The meaning of the name Arran is unclear, though origin is Gaelic, either "Aran" - "kidney-shaped" or "Arrain" - "lofty place". Either would make sense as a description of the island. The northern end of Arran is known as the Cock of Arran - from the Norse "kok" meaning "heap or lump"
Click the map's Google logo to go to Google Maps - for Directions, Street View etc.
Wikipedia Undiscovered Scotland Internet Guide to Scotland Arran.net
Visit Arran - official Tourist Board website Visit Arran.net - not currently up-to-date. bottom of the page reads "Visit Arran 2012 Our new website will be coming here shortly". Though it still has some useful information. Taste of Arran Arran Events
Only general info for Arran is on this page - more specific details on accommodation etc are/will be on the individual pages for various places in Arran - see links at bottom of page.
Arran & Whisky
Arran has its own distillery located near Lochranza - and the distillery has plans for another to be built at Lagg in the south of the island (see also the New Distilleries page). Most bars around the island stock a selection of Arran Malts and a few other whiskies. The best collection of whiskies to be found on the island is at the Lochranza Hotel, which has some 450 malt whiskies including a wide selection of Diageo Flora & Fauna and Rare Malts.
Arran also has a brewery, whose owners have been looking to acquire a distillery as well (not on Arran), with an initial unsuccessful attempt to revive Rosebank, and an unsuccessful bid to buy Bladnoch. They also acquired a site, near Irvine, where they had intended to build Scotland's first Sake brewery - however, after repeated theft and vandalism at the site, this project was also abandoned.
Page Updated 08/11/2017
Arran is often described as Scotland in miniature, combining the highlands of the Goatfell range in the North with the more gentle hills in the South
The highest point on the island is Goatfell itself at 2,866 feet (874 metres) it falls short of being a Munro, but provides a spectacular viewpoint on a clear day.
Arriving & Departing
Open Cycle Map Bing Map
The main route to Arran is from Ardrossan to Brodick by CalMac ferry (timetable Winter Summer). In the Summer the main boat (MV Caledonian Isles) is supplemented with the MV Isle of Arran to provide additional crossings. The CalMac timetable specifies some summer crossings as peak crossings where saver fares are not valid - this applies only to cars/motorbikes.
There is also a small CalMac ferry from Lochranza (14 miles) to Claonaig in the Summer - a single daily crossing from Lochranza to Tarbert is the only Winter link provided to Kintyre (booking required).
Nearest railway station: Ardrossan Harbour (ADS) (200 yards plus the ferry), Ardrossan Town (ADN) (0.75 miles plus the ferry) and Ardrossan South Beach (ASB) (1.5 miles plus the ferry). Live Train Times: ADS, ADN, ASB. Ardrossan Town has a few more trains than Harbour, and South Beach about twice as many as it is also served by trains to Largs.
The A841 practically circumnavigates the island (at least it did - it has now been de-classified, except for the section between Whiting Bay and Lochranza - the Sabre website explains the history of this), and there are two other principle roads - the String (B880) from Brodick to Blackwaterfoot is an 11 mile short cut rising to 234 metres (it's 24 miles by the coastal route); and the Ross from Lamlash to Lagg (8.3 miles, 297 metres, 13.4 miles by coastal route). The northern route across the island (known as the Boguillie - still the A841) rises to 204 metres and is part of National Cycle Route 73.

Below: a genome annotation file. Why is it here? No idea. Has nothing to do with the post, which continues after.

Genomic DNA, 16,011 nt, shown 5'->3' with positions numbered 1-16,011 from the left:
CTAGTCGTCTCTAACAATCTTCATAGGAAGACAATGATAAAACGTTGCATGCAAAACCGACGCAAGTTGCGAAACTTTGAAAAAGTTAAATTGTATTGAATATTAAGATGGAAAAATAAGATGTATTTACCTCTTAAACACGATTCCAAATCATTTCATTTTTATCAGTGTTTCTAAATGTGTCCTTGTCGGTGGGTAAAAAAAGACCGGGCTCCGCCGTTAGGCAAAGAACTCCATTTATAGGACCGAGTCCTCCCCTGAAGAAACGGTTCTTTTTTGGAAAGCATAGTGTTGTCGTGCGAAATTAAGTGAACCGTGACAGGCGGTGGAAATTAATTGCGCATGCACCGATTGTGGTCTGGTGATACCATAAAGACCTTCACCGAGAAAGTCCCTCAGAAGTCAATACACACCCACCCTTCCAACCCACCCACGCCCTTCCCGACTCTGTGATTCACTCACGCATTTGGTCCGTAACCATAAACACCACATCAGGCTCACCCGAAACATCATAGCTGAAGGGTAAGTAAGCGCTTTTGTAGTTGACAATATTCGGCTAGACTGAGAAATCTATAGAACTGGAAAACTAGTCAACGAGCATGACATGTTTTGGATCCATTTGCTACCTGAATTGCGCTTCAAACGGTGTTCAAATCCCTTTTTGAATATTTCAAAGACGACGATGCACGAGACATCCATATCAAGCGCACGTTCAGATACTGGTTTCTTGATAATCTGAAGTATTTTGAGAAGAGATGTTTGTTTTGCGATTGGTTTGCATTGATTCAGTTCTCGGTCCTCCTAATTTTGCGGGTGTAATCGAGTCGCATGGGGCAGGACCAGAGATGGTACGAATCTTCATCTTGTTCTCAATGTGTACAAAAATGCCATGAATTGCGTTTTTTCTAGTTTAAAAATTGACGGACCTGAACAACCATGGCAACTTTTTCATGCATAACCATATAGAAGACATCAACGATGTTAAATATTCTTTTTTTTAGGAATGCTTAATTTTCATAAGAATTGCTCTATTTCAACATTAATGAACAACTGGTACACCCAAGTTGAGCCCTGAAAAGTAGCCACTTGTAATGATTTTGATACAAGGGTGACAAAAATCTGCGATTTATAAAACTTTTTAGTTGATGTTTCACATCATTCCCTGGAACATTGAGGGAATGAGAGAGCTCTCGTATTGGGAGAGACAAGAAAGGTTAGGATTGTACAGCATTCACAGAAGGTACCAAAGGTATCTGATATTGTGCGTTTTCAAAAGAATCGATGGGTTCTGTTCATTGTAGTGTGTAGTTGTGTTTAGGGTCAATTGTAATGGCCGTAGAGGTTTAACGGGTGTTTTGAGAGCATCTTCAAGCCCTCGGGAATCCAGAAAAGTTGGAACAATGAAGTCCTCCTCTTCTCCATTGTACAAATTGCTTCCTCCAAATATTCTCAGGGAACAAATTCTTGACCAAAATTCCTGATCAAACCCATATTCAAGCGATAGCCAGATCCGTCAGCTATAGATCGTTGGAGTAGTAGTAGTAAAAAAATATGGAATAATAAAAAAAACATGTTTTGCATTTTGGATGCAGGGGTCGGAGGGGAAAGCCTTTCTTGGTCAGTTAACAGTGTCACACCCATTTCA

The North of the island is not accessible by road, but there is the Arran Coastal Path, which runs around the North coast from Sannox to Lochranza. It starts off from Sannox as a Forestry Commission road, and there is still a good path from there to Fallen Rocks. The path deteriorates from there, though is still passable by bike until Laggan Cottage. From there on it really should only be attempted by experienced hill walkers, as there is more scrambling over rocks than actual path. It is possible to get a bike through, though I would strongly advise against it.
I fell on the rocks, and required assistance to complete the journey (scrambling over rocks in bare feet after braking my sandals, and still trying to carry a bike, was not a pleasant experience). A couple who passed me did make it through, but it took them about 4.5 hours from Laggan Cottage to Lochranza. There is a path over the hill from Laggan Cottage marked "Escape to Lochranza" (which I guess should have been a hint), and I would think that's the better option, though I have yet to try it!
Brodick Cycles Roselynn 01770 302460 @ - The only bike shop on Arran is opposite the Village Hall on A841 towards Brodick Castle. Closed Sundays; closes for lunch between 1 and 2; Winter - open Th/Fr/Sat only. Does not have bikes for hire.
Arran Bike Hire The Shorehouse 01770 302377/07717 845755 @
Bike hire also available via the Brodick Boathouse 01770 302868 and Arran Adventure Company at the Auchrannie Resort 01770 303349
Arran Bike Club is the Isle of Arran's very own mountain bike club.
Photos on this page were taken by me. Click on photo to enlarge. Full size versions available at: